Technologies for Safety, Environment, Industry 4.0, Cultural Heritage and Emerging Technologies

Technologies for safety

The safety of people working on the CERN site is of highest priority to the Organization, and CERN’s unique environment combining various types of radiation, extremely low temperatures, ultra-high magnetic fields and very high voltages, requires innovative solutions for detecting threats and preventing risks from materialising. These technologies are being embraced by some of the leading companies in the field. CERN is proud that its commitment to creating a safe and healthy work environment leads to concrete applications in safety.

Contributing to a better planet

CERN taps into its technologies and creativity to address another enormous challenge: a healthier and more sustainable planet. CERN’s contribution in this area ranges from more energy efficient cooling systems to novel biochemical sensors for water safety through novel irrigation techniques for the most challenging agricultural environments.

Industry 4.0

Industry 4.0 is a massive trend of increasing automation and efficiency in manufacturing processes with connected sensors and machines, autonomous robots and big data technology. CERN’s accelerators, detectors and computing facilities call for the use of the latest industry 4.0 technology, while the technological solutions to CERN’s own challenges can be used in the automation industry.

Cultural heritage

Cultural heritage takes many forms: from the tangible legacy of monuments, artwork and books, to digital resources, either newly created or used to ensure cultural preservation. The concept also includes intangible (such as language and oral traditions) and natural elements (such as fora and fauna). This heritage may seem remotely connected to CERN’s technological advances, yet the opposite is true: several projects related to art restoration and digital preservation are using CERN technology. 

Emerging technologies

Scientists and engineers at CERN are also working on technologies that are still in the “emerging” phase, and are expected to have significant impact in the future. One the one hand, strong interactions between the high-energy physics community and other scientific communities foster the interdisciplinary research necessary for such technologies. On the other hand, CERN’s need to plan its research programme in the very long term inspires visionary thinking and advances technology beyond what is considered possible today.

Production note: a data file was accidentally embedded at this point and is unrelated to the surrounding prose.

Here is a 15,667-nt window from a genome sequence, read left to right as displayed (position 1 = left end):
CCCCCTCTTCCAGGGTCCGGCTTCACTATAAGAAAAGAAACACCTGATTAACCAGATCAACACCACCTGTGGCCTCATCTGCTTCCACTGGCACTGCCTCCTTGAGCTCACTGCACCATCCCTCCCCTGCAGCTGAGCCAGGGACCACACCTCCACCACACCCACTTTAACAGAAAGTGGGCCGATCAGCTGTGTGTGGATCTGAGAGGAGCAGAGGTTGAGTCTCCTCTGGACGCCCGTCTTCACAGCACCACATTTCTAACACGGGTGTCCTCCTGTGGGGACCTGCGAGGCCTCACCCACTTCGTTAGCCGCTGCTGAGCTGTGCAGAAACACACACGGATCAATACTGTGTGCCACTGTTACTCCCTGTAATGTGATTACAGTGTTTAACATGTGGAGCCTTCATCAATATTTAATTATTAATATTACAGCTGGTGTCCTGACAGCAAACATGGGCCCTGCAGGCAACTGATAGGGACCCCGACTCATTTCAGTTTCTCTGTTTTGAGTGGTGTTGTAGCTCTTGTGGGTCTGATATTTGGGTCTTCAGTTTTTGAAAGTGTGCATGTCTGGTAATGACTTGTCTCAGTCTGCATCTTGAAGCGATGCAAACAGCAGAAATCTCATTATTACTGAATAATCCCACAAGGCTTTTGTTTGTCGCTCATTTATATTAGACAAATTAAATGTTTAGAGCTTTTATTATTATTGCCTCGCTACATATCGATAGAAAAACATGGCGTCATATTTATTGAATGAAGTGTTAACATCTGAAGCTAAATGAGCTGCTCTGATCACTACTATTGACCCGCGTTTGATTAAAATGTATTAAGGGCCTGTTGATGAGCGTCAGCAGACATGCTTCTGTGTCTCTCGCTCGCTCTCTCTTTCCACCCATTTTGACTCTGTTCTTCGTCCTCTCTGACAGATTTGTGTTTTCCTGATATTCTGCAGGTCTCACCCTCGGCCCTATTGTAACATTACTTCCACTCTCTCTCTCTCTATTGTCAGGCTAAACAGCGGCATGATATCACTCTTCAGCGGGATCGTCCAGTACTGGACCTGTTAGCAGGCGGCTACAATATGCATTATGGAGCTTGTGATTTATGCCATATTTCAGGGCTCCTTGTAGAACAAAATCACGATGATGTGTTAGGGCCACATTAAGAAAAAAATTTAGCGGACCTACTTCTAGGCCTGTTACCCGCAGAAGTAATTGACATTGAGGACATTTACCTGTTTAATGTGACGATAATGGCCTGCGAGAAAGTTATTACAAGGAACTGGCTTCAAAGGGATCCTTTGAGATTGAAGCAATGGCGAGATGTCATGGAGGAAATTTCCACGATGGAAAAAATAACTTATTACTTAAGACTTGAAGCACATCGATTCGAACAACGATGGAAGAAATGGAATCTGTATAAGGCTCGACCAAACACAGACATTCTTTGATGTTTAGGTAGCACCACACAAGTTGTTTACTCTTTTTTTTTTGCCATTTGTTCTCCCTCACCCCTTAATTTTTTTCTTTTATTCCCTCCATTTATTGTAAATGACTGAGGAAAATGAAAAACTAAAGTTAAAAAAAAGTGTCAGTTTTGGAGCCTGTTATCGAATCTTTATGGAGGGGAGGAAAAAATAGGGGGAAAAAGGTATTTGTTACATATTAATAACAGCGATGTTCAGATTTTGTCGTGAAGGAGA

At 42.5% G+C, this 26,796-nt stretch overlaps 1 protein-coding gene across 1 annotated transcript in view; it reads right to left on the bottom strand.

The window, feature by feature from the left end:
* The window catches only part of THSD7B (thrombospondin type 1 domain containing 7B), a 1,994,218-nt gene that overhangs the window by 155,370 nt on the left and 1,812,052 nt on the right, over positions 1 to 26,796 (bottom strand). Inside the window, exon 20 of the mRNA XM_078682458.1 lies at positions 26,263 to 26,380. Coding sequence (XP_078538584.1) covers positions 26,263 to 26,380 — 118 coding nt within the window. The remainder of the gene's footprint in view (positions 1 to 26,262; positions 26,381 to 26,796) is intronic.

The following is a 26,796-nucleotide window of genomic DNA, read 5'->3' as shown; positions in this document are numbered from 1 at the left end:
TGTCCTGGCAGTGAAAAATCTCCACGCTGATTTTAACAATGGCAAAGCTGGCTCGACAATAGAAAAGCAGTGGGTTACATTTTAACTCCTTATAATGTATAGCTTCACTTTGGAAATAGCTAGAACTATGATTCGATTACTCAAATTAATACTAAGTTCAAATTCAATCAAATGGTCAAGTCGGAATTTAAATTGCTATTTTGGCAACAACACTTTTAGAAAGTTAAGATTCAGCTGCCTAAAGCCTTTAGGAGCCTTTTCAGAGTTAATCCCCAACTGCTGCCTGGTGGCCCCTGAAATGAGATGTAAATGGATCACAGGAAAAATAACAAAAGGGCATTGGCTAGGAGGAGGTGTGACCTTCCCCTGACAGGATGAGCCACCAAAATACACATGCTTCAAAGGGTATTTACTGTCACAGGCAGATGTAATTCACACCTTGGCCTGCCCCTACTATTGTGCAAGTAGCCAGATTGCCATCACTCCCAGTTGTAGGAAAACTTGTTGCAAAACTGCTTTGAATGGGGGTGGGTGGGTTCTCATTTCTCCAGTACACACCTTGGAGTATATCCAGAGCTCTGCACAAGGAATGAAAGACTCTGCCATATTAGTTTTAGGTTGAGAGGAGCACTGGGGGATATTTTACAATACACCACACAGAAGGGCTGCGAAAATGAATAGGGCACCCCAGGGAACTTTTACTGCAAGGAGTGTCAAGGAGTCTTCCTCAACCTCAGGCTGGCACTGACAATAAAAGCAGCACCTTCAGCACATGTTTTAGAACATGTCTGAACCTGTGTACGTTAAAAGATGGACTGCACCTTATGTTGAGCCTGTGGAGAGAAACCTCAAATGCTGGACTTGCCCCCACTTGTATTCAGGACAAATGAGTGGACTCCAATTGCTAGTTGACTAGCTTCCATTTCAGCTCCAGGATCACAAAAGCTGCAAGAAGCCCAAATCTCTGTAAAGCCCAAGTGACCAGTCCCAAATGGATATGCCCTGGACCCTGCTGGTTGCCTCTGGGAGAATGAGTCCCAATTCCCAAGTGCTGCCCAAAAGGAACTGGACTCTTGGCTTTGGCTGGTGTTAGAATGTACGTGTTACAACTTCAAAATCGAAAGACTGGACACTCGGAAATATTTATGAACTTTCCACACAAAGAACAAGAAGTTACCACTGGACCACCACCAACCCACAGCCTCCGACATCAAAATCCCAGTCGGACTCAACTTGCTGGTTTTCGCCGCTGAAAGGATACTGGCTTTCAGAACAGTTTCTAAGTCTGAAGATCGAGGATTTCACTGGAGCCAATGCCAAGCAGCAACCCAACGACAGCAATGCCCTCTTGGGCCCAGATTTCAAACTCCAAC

…and many others

The application areas, and potential application areas of CERN technologies and know-how, are obviously not limited to the ones mentioned above. Have a look at our technology portfolio - maybe any of our technologies could apply to your industry? Or maybe your company could learn from any of CERN’s areas of expertise? 

Find out more about how CERN technologies and know-how have impact across industries:

Success stories

Browse by Application Domain
In October 2018, the SPS North Area (H2 line) supported several scientific beam tests, led by the University of Geneva.
CERN technician Didier Lombard developed a compact new pipe-cutting tool for the Large Hadron Collider, with potential applications in the gas and petrol industry.
Originally developed for use in the Large Hadron Collider (LHC) experiments, the Medipix technologies have made the journey from CERN to applications across a wide range of sectors - an outstanding example of how technology developed at CERN can create societal impact.
Quasar is a software framework for generating OPC-UA servers, mostly used to control power supplies at CERN.
In 2016, CERN and the University of Bath released a new shareware toolbox for fast, accurate 3D X-ray image reconstruction with applications in medical imaging for cancer diagnosis and treatment.
This project is devoted to the development, testing and first applications of a high-resolution single photon imaging technique (Gamma MRI).
Nicknamed TRACI, for "Transportable Refrigeration Apparatus for CO2 Investigation", is a compact CO2 cooling system.

VESPER stands for Very energetic Electron facility for Space Planetary Exploration missions in harsh Radiative environments. It is a high-energy electron beamline for radiation testing, part of the CTF3 (Compact Linear Collider Test Facility) experimental linear electron accelerator at CERN.

White Rabbit is a protocol developed at CERN for monitoring and controlling devices based on industrial networking technology, made available as open hardware and open source software.